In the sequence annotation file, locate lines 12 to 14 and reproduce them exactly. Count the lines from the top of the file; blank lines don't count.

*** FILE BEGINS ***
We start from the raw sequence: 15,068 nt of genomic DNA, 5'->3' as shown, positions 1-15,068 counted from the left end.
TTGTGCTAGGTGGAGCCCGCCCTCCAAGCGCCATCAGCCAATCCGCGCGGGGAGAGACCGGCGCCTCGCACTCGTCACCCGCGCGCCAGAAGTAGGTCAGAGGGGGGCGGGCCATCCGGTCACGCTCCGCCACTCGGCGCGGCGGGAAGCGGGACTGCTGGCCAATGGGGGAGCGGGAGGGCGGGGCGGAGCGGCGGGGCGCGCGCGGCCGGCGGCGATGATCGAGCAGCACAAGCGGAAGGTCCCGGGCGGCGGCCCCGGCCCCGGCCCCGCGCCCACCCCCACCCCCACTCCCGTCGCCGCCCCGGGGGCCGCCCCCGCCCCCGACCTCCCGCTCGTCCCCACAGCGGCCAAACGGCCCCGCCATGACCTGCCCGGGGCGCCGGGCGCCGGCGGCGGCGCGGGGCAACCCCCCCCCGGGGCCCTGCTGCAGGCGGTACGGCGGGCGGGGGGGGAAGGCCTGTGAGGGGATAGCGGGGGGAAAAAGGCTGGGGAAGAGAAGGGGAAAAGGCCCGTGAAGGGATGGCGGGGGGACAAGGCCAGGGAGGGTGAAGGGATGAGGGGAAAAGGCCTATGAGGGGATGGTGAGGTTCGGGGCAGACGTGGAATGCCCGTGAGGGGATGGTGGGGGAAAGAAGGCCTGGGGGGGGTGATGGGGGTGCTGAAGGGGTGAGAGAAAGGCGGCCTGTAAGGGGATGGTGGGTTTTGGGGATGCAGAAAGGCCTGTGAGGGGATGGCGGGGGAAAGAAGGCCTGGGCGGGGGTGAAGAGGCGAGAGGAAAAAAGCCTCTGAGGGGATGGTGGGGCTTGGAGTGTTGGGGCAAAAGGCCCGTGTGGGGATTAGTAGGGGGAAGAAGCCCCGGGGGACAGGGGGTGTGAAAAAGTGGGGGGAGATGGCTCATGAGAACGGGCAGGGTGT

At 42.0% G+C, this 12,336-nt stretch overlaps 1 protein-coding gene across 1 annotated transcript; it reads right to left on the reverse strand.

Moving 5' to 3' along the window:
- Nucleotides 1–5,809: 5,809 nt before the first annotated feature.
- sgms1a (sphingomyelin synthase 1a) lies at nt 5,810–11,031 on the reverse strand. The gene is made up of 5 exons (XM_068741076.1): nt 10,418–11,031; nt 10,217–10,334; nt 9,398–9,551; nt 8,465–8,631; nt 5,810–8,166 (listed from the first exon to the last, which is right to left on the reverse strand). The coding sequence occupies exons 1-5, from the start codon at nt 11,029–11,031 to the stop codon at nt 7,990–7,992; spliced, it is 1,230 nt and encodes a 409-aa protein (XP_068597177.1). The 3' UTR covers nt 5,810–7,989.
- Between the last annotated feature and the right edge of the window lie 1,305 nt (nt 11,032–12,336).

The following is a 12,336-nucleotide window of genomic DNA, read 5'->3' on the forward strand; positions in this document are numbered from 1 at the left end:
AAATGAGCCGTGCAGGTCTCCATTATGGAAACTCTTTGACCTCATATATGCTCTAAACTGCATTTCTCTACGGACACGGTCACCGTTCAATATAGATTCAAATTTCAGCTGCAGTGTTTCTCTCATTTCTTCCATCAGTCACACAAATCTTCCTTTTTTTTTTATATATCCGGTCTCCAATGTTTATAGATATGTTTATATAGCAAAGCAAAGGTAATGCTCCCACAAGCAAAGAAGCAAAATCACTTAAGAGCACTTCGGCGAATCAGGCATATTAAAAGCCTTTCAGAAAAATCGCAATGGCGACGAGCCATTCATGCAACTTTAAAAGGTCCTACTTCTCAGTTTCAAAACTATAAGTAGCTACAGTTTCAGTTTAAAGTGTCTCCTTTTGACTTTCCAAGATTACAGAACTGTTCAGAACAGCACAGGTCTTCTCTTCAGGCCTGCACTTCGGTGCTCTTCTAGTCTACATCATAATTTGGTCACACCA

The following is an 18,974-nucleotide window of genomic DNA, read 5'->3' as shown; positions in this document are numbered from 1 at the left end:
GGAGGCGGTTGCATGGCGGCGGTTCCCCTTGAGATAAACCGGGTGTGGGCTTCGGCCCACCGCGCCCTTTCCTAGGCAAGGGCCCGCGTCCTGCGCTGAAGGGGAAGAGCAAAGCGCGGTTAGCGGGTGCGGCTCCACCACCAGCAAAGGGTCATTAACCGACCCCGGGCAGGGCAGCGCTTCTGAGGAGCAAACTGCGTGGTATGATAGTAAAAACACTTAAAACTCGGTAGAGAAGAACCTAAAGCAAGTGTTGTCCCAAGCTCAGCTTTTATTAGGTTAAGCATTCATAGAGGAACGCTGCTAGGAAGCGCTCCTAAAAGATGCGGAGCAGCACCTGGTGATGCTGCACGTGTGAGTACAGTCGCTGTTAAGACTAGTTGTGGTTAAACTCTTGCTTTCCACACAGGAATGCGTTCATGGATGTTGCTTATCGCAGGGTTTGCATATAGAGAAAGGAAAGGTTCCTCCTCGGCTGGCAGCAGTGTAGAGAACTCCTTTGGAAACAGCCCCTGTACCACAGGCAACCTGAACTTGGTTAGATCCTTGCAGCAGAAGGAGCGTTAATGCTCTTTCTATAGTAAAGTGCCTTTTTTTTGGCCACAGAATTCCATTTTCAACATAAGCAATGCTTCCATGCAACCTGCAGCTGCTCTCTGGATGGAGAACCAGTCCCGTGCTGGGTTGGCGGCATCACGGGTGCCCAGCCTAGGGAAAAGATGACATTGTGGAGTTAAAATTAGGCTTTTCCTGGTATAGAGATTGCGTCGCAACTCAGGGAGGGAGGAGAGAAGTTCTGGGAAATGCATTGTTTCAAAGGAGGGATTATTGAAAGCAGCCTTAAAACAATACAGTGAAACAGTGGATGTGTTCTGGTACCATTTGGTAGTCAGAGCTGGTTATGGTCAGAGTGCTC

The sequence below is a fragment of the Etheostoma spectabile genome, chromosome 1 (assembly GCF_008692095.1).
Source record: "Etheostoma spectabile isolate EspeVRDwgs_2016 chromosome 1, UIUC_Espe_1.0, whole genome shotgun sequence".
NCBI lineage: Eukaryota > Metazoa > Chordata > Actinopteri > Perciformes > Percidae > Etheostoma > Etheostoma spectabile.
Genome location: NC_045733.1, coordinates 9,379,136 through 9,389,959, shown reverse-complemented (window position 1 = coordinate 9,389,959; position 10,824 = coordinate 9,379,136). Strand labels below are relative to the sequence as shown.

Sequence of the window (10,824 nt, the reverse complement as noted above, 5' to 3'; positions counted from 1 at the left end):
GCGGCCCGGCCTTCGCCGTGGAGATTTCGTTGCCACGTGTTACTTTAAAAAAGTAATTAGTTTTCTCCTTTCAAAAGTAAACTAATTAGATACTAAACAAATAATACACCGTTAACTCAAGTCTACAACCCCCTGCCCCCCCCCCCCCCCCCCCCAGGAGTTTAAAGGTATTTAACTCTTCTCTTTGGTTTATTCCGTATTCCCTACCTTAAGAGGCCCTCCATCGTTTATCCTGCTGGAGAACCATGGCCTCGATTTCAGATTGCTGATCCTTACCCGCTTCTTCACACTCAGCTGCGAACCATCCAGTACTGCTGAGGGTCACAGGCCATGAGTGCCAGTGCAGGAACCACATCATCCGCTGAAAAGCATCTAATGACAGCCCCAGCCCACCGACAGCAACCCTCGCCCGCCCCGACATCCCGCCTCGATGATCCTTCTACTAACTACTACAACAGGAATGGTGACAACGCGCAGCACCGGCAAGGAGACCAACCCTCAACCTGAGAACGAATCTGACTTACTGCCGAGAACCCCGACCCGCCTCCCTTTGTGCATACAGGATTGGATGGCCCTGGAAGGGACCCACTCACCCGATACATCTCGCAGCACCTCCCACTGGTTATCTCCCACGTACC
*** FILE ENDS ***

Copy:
The sequence below is a fragment of the Etheostoma spectabile genome, chromosome 1 (assembly GCF_008692095.1).
Source record: "Etheostoma spectabile isolate EspeVRDwgs_2016 chromosome 1, UIUC_Espe_1.0, whole genome shotgun sequence".
NCBI lineage: Eukaryota > Metazoa > Chordata > Actinopteri > Perciformes > Percidae > Etheostoma > Etheostoma spectabile.